Microbial Diversity for BiotechnologyView this Special Issue
Research Article | Open Access
Brazilian Cerrado Soil Actinobacteria Ecology
A total of 2152 Actinobacteria strains were isolated from native Cerrado (Brazilian Savannah) soils located in Passos, Luminárias, and Arcos municipalities (Minas Gerais State, Brazil). The soils were characterised for chemical and microbiological analysis. The microbial analysis led to the identification of nine genera (Streptomyces, Arthrobacter, Rhodococcus, Amycolatopsis, Microbacterium, Frankia, Leifsonia, Nakamurella, and Kitasatospora) and 92 distinct species in both seasons studied (rainy and dry). The rainy season produced a high microbial population of all the aforementioned genera. The pH values of the soil samples from the Passos, Luminárias, and Arcos regions varied from 4.1 to 5.5. There were no significant differences in the concentrations of phosphorus, magnesium, and organic matter in the soils among the studied areas. Samples from the Arcos area contained large amounts of aluminium in the rainy season and both hydrogen and aluminium in the rainy and dry seasons. The Actinobacteria population seemed to be unaffected by the high levels of aluminium in the soil. Studies are being conducted to produce bioactive compounds from Actinobacteria fermentations on different substrates. The present data suggest that the number and diversity of Actinobacteria spp. in tropical soils represent a vast unexplored resource for the biotechnology of bioactives production.
Actinobacteria are a distinct group of bacteria that are widely distributed in nature . Currently , Actinobacteria comprise eight groups with 48 genera. Special attention has been given to this bacterial group in biotechnological applications, which are a natural result of their great metabolic diversity . Actinobacteria are the most common source of antibiotics  and are a promising source of a wide range of enzymes, enzyme inhibitors, immunomodifiers, and vitamins . In nature, Actinobacteria play an important role in the cycling of organic compounds and have been associated with soil organic matter production, including production of the black pigments called melanin, which are related to soil humic acid .
Streptomyces is the most common Actinobacteria genus found in soils and constitutes up to 90% of the isolates. However, new approaches for the isolation of soil Actinobacteria have revealed that other genera are also present in significant numbers. Many new species have been isolated, and most of the isolates are able to produce novel secondary metabolites . Since the first antibiotic from an Actinobacterium, reported more than 50 years ago , more than 4000 new bioactive compounds have been discovered. The search for new species or strains of the Actinobacterium group is still of primary interest to the biotechnology field.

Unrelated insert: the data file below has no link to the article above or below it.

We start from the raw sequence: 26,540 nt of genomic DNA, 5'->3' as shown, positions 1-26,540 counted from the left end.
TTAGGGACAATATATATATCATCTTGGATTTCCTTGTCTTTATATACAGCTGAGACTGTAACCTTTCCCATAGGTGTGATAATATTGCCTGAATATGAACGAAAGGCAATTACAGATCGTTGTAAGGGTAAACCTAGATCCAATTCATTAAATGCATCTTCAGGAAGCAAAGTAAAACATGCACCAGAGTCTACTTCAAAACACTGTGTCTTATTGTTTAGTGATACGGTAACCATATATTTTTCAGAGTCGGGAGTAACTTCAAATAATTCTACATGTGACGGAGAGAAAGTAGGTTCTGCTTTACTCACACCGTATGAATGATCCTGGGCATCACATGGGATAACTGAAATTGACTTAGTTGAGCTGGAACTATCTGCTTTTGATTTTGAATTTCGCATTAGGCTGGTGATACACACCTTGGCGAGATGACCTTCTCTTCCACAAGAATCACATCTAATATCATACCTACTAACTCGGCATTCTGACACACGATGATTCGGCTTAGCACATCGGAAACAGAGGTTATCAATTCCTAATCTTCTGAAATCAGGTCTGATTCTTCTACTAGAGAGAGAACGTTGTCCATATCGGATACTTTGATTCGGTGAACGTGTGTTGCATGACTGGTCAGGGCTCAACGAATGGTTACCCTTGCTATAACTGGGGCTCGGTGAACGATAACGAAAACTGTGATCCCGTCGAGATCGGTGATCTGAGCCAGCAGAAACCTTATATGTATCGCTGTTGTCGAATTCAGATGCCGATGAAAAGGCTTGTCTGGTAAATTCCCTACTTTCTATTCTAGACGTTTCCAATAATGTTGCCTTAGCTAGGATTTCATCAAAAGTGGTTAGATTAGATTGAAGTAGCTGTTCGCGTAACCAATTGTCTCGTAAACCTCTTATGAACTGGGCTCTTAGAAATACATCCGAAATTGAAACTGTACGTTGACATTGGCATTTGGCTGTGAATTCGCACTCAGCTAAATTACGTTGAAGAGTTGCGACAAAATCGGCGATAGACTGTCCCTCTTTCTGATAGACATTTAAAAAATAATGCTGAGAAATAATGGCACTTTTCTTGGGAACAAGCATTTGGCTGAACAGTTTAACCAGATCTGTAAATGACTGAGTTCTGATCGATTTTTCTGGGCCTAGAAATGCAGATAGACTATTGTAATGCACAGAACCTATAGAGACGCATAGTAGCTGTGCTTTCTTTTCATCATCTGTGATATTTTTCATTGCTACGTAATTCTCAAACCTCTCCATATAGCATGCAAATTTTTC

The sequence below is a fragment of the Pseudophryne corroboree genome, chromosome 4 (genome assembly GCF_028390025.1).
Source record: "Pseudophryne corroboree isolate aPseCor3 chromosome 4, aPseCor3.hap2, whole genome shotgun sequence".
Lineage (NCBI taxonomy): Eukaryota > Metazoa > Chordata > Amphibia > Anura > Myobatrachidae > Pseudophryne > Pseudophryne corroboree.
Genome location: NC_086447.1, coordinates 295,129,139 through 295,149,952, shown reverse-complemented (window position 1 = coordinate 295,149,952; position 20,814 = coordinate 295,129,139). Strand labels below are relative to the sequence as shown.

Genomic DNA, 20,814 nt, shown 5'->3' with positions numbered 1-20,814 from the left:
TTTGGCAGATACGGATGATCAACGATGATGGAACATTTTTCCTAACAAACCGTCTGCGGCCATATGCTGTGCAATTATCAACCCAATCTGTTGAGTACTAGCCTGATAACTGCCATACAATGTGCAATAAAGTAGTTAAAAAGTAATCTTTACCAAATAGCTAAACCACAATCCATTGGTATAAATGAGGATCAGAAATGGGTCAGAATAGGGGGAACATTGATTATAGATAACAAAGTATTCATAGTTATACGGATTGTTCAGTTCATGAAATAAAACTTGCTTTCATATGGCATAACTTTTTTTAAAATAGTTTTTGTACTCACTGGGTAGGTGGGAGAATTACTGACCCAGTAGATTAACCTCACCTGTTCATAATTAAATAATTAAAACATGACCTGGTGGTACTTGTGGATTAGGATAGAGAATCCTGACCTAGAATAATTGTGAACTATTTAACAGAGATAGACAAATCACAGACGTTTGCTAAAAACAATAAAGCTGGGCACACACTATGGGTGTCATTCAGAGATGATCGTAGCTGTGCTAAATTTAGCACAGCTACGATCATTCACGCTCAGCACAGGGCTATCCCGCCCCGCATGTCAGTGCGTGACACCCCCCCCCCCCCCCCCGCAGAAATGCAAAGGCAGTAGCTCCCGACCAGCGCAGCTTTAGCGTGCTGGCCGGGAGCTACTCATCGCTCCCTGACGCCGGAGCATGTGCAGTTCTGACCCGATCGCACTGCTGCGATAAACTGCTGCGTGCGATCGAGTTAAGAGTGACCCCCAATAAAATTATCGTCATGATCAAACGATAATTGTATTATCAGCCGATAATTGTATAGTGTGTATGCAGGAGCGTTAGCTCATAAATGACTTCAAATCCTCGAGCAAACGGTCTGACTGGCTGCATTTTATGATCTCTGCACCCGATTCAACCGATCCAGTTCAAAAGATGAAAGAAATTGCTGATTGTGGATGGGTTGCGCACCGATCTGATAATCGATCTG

Actinobacteria taxonomy is extremely complex, and classification using only the traditional methods, which are based on morphological and physiological characteristics, has led to very heterogeneous suprageneric groups. Recently, three main approaches have been suggested to identify species of Actinobacteria: chemotaxonomy (differentiation of species by chemical composition), numerical taxonomy (differentiation of species by phenotypic similarity number), and molecular systematics (use of DNA study to the species differentiation). A combination of three techniques becomes more complete .
Brazilian Cerrado soils have an enormous biodiversity potential. Some of these soils have been described as habitats with high biological activity but have not been extensively explored for the search and discovery of novel Actinobacteria spp. In this study, isolation of Actinobacteria species from Brazilian Cerrado soils and comparisons of the Actinobacteria communities of the Cerrado soil with the physicochemical characteristics of these soils were performed. Some of the isolates that showed promise for use in biotechnology were identified and tested for the production of bioactives (e.g., enzymes and antibiotics).
2. Materials and Methods
2.1. Soil Sampling